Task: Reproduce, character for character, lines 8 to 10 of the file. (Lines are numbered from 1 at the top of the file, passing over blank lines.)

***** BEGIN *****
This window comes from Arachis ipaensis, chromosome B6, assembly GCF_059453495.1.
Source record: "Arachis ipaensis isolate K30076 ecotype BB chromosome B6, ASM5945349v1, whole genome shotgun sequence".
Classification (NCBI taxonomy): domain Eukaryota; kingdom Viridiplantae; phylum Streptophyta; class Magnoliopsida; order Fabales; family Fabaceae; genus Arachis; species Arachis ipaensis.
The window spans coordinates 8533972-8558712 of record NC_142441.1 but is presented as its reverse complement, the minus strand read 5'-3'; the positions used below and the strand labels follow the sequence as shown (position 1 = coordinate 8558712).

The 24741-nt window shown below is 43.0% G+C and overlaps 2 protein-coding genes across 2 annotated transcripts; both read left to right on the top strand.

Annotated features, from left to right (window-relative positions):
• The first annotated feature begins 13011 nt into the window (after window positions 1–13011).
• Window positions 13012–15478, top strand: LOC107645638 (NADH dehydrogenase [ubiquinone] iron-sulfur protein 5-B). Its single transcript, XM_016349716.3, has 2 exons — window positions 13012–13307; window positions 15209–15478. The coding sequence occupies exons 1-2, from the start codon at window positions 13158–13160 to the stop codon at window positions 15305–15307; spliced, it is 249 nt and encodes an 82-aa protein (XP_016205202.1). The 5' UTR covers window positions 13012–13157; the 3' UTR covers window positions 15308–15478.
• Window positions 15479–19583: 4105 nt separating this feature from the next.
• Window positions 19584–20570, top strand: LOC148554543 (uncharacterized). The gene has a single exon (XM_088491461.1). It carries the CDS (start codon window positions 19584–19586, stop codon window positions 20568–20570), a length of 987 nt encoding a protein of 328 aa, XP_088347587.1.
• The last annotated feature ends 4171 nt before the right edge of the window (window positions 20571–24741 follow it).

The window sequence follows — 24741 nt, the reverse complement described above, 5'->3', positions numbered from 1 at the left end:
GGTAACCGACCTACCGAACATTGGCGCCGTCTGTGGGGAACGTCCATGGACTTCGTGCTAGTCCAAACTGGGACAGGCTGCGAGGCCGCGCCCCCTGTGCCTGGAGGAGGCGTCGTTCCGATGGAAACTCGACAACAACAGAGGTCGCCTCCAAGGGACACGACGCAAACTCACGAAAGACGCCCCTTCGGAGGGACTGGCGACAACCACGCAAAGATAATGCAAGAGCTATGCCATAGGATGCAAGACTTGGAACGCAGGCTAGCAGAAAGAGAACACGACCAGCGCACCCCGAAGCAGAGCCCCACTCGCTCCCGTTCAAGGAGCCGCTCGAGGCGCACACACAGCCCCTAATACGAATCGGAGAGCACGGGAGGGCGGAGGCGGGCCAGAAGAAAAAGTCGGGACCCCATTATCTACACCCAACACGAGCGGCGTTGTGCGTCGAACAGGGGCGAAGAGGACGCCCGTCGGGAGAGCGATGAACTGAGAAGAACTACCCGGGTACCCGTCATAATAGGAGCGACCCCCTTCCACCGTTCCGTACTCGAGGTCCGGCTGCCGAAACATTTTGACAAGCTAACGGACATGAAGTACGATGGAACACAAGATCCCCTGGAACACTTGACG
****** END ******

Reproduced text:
• Window positions 13012–15478, top strand: LOC107645638 (NADH dehydrogenase [ubiquinone] iron-sulfur protein 5-B). Its single transcript, XM_016349716.3, has 2 exons — window positions 13012–13307; window positions 15209–15478. The coding sequence occupies exons 1-2, from the start codon at window positions 13158–13160 to the stop codon at window positions 15305–15307; spliced, it is 249 nt and encodes an 82-aa protein (XP_016205202.1). The 5' UTR covers window positions 13012–13157; the 3' UTR covers window positions 15308–15478.
• Window positions 15479–19583: 4105 nt separating this feature from the next.
• Window positions 19584–20570, top strand: LOC148554543 (uncharacterized). The gene has a single exon (XM_088491461.1). It carries the CDS (start codon window positions 19584–19586, stop codon window positions 20568–20570), a length of 987 nt encoding a protein of 328 aa, XP_088347587.1.